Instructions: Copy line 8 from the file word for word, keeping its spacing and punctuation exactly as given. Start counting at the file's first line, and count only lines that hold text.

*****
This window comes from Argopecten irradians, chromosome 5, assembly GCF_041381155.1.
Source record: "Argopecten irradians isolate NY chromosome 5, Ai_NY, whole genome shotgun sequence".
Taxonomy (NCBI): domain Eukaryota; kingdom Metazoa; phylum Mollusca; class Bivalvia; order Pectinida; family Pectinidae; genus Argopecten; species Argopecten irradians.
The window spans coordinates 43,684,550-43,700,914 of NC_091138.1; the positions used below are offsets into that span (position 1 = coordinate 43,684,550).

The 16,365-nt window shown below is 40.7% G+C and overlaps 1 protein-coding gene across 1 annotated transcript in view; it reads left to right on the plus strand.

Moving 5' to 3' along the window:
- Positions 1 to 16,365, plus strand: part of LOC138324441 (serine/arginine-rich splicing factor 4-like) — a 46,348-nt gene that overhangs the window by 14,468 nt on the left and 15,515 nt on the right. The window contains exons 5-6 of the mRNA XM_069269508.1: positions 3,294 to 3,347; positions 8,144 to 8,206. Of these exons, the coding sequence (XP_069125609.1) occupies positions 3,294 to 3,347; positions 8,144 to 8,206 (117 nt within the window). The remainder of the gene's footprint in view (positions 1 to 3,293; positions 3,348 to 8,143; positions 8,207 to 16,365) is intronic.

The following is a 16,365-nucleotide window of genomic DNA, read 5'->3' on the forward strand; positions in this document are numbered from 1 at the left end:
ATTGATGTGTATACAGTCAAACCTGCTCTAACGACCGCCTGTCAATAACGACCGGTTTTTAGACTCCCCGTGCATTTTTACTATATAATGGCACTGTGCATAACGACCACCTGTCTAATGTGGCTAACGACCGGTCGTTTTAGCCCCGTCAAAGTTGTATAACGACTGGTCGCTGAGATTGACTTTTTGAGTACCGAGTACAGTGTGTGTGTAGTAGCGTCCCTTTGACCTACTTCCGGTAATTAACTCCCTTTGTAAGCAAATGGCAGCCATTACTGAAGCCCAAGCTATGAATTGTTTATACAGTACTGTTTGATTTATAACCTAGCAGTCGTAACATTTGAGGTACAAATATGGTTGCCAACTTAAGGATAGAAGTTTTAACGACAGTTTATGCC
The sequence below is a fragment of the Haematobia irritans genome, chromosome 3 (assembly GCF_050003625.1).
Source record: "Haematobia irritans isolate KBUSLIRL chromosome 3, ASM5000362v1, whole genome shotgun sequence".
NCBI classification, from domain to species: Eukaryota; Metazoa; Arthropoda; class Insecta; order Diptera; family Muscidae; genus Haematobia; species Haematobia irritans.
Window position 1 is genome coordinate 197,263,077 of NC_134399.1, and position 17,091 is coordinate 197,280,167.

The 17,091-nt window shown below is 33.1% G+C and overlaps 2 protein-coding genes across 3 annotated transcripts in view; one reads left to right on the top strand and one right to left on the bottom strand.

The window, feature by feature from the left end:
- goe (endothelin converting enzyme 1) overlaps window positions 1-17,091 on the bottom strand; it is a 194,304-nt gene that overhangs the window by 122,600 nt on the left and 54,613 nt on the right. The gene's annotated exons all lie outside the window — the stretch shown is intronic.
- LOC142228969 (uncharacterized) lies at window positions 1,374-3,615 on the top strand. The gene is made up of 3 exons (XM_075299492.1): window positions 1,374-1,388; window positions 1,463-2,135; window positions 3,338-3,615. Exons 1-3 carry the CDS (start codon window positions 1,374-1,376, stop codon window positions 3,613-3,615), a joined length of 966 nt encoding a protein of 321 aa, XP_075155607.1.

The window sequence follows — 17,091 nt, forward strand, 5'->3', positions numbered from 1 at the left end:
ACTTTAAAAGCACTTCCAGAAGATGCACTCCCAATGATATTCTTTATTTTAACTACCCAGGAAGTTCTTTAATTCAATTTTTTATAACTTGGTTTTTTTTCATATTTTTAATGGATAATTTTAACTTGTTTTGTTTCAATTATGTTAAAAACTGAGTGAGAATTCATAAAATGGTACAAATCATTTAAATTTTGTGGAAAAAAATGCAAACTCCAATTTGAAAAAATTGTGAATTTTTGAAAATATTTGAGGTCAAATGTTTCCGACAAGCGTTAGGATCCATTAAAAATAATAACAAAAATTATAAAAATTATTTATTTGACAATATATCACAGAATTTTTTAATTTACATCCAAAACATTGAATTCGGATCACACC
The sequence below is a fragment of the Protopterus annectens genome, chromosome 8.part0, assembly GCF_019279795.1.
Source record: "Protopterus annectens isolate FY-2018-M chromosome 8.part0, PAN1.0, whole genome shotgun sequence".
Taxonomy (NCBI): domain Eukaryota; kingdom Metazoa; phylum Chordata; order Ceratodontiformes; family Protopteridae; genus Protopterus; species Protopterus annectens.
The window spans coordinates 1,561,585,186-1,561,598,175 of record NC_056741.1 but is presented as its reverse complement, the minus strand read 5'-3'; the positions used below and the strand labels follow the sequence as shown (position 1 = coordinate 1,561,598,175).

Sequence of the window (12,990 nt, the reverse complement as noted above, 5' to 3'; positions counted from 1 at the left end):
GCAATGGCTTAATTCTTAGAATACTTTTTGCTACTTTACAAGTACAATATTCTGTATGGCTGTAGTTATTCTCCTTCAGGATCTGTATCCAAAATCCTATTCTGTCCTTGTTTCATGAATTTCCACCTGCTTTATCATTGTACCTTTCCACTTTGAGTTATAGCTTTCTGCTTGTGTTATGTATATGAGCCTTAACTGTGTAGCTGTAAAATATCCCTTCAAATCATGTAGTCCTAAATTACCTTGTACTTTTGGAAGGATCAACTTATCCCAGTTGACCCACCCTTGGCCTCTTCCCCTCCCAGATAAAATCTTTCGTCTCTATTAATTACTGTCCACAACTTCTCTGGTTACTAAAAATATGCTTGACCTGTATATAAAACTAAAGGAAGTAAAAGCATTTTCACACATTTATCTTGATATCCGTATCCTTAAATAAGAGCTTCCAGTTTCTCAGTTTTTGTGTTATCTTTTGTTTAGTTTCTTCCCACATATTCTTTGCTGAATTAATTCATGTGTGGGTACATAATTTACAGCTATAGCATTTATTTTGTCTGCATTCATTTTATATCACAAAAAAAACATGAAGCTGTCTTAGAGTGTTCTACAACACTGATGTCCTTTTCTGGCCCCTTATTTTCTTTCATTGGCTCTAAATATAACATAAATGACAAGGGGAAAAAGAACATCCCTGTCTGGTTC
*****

The following is a 16,365-nucleotide window of genomic DNA, read 5'->3' on the forward strand; positions in this document are numbered from 1 at the left end: